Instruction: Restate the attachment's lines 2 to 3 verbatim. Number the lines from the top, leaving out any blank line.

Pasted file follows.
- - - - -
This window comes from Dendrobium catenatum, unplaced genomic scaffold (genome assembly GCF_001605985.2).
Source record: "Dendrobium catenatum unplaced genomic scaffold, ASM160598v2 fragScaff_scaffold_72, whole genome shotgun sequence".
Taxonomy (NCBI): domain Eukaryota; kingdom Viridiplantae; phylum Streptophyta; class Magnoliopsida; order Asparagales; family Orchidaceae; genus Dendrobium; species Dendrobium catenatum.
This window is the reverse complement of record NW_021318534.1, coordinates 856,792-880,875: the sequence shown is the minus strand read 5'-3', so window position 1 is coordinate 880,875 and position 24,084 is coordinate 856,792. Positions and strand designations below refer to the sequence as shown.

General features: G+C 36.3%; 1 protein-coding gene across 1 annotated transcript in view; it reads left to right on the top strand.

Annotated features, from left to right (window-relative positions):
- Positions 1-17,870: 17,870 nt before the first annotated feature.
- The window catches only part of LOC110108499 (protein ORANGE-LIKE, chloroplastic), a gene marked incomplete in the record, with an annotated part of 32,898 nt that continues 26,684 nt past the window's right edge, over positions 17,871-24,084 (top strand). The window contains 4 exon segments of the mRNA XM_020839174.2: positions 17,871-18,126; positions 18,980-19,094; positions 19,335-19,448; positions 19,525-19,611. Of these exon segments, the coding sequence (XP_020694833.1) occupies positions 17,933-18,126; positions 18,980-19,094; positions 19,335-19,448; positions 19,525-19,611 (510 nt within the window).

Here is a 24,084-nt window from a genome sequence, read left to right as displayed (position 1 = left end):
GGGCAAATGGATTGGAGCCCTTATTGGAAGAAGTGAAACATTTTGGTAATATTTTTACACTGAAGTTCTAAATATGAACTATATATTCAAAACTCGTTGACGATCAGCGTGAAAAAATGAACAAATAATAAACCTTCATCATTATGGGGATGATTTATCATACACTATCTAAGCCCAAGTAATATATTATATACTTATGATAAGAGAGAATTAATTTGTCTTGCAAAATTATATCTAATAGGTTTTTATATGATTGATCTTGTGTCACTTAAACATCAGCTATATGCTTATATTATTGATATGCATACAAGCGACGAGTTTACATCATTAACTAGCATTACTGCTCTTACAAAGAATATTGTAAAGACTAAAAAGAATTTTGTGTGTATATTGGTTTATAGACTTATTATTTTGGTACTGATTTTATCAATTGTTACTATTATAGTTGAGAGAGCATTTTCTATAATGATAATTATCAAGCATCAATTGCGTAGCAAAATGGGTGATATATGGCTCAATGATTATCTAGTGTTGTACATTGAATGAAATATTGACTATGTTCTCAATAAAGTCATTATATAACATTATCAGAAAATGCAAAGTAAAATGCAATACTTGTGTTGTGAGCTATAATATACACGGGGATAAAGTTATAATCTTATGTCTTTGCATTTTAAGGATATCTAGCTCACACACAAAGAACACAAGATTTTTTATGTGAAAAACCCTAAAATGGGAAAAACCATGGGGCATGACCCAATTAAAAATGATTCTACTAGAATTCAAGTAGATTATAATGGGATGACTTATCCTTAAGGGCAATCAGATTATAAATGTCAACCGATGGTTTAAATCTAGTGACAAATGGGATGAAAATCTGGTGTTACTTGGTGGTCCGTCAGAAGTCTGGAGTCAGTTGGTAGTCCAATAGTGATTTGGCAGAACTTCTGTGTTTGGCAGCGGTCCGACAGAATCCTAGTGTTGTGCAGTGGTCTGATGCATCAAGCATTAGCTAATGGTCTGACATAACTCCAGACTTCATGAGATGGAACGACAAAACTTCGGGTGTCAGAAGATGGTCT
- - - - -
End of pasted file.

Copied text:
Source record: "Dendrobium catenatum unplaced genomic scaffold, ASM160598v2 fragScaff_scaffold_72, whole genome shotgun sequence".
Taxonomy (NCBI): domain Eukaryota; kingdom Viridiplantae; phylum Streptophyta; class Magnoliopsida; order Asparagales; family Orchidaceae; genus Dendrobium; species Dendrobium catenatum.